Commission approves rate increases

By Sam Wildow -

PIQUA — The Piqua City Commission unanimously approved raising water and wastewater rates for the next four years during their meeting on Tuesday evening.

The voting took place after the commission heard the third readings of ordinances that will raise water rates by 10 percent for each new year beginning with 2017 and ending with 2020. Wastewater rates will also increase by 20 percent each year for the next four years.

These increases are meant to pay for the new Water Treatment Plant along with other water and wastewater infrastructure projects, including the water lines for the new plant, new water lines, the new water tower, expanding the Wastewater Treatment Plant, and the citywide automated metering system

The commission, City Manager Gary Huff, and Finance Director Cynthia Holtzapple spoke extensively with the community on these rates, with the main message being that city had no choice. They repeatedly said that if they did not raise the rates in order to pay back the debt service for the low-interest loans for those water infrastructure projects, the city would be in a worse off position in future. The city could have been forced to obtain higher-interest loans from the open bond market in order to finance those projects or faced fines of $50,000 per day per violation from the Ohio Environmental Protection Agency (EPA) should the city have lost its permits.

The commission and city officials received a mixture of support, concerns, and backlash from the public for these rate increases.

“The more I look into this, the more I become frustrated. These rates are not feasible,” Chuck Starrett of Piqua said. “These rates are going to put a turmoil on so many of our people and our industries.”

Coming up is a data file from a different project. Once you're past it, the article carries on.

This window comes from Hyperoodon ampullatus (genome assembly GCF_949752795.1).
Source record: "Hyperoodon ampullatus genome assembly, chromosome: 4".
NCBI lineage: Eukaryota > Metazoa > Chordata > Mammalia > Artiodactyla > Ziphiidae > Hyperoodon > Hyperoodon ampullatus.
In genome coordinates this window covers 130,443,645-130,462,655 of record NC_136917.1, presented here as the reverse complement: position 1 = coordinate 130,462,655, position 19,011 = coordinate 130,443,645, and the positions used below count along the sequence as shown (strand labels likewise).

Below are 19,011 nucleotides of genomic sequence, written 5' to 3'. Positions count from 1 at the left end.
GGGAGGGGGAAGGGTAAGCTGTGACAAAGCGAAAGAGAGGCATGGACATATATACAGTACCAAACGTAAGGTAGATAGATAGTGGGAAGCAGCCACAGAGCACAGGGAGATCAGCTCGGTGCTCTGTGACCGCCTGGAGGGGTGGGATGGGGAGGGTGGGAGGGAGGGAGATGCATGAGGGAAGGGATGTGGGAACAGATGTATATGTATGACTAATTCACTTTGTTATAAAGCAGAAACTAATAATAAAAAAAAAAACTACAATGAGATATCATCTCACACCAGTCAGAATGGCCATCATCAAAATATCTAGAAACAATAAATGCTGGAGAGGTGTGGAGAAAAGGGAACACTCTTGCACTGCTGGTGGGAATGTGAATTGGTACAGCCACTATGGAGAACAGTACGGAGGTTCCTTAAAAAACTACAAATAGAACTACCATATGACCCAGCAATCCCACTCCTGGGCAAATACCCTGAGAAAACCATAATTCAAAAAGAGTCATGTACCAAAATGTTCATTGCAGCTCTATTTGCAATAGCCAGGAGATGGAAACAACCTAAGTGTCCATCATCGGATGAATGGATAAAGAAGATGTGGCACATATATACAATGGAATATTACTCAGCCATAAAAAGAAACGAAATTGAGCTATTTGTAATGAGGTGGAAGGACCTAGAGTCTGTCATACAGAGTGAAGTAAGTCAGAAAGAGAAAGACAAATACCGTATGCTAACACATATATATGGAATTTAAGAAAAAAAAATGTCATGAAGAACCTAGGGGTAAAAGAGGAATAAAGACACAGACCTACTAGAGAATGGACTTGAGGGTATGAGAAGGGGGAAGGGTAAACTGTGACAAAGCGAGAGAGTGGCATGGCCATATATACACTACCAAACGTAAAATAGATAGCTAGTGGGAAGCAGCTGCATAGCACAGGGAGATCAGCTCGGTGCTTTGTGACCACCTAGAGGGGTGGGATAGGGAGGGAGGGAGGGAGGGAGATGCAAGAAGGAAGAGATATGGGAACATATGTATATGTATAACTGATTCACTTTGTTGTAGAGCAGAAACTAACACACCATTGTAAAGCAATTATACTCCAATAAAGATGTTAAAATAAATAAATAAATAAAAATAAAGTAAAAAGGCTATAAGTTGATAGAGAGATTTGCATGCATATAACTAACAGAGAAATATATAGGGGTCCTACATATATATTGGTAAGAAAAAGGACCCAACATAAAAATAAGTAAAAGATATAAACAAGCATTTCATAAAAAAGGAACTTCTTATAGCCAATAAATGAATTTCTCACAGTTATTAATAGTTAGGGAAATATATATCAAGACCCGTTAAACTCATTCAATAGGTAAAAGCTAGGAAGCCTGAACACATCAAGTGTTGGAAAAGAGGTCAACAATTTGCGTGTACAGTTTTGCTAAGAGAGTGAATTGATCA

Bradley Boehringer of Piqua said that his utilities were included in his rent and asked the commission, “Are you prepared to pay my rent increases?”

Kathy Sherman of Piqua spoke in support of the commission and of taking care of the city’s water and wastewater infrastructure. Sherman drew upon her experience as a bank employee, explaining that banks need to see that the person or entity they are loaning money to has the cash flow to pay it back, which is why the city is raising the rates.

Huff explained later in the meeting that, for the new Water Treatment Plant, the city will have to pay a combined $4 million per year on the loan and the current water rates only total approximately $600,000.

“We have to do what’s right,” Sherman said.

Chris Lee of Piqua mentioned that he has a family of seven people and that he understood that he will have to work more to pay for their increasing bills, but he voiced concerns about elderly residents and people on fixed incomes.

“Some people may move,” Lee said. “I understand the rates have to go up … I’m worried about the people who can’t pay.”

Becca Lindeman of Piqua said that while nobody likes having their rates go up, the city needed to take care of the infrastructure.

“If we let this go longer, it’s going to get worse later,” Lindeman said. “Our infrastructure is really important, and we need to take care of it.”

After further discussion, Commissioner Bill Vogt said, “I’m in the same boat as you are … We’re building up money so we can pay out loan. Do I like it? No.”

“This is a tough thing,” Mayor Kazy Hinds said. “The reality is, because of a variety of things, this is where we find ourselves.”

A similar discussion with the public took place before the commission voted on increases for the wastewater rates, during which Huff explained how the city sought out alternative options before deciding on expanding the Wastewater Treatment Plant. Huff also said that this process has been going on since 2002 and they have until February 2020 to eliminate their sanitary sewer overflow from the plant, which is untreated wastewater entering the river.

“It’s an unpopular decision, but unfortunately the time has come,” Commissioner Judy Terry said. “It’s something we have to do.”

The remainder of the commission’s legislation was voted on after press time.

By Sam Wildow

Reach Sam Wildow at or (937) 451-3336

Reach Sam Wildow at or (937) 451-3336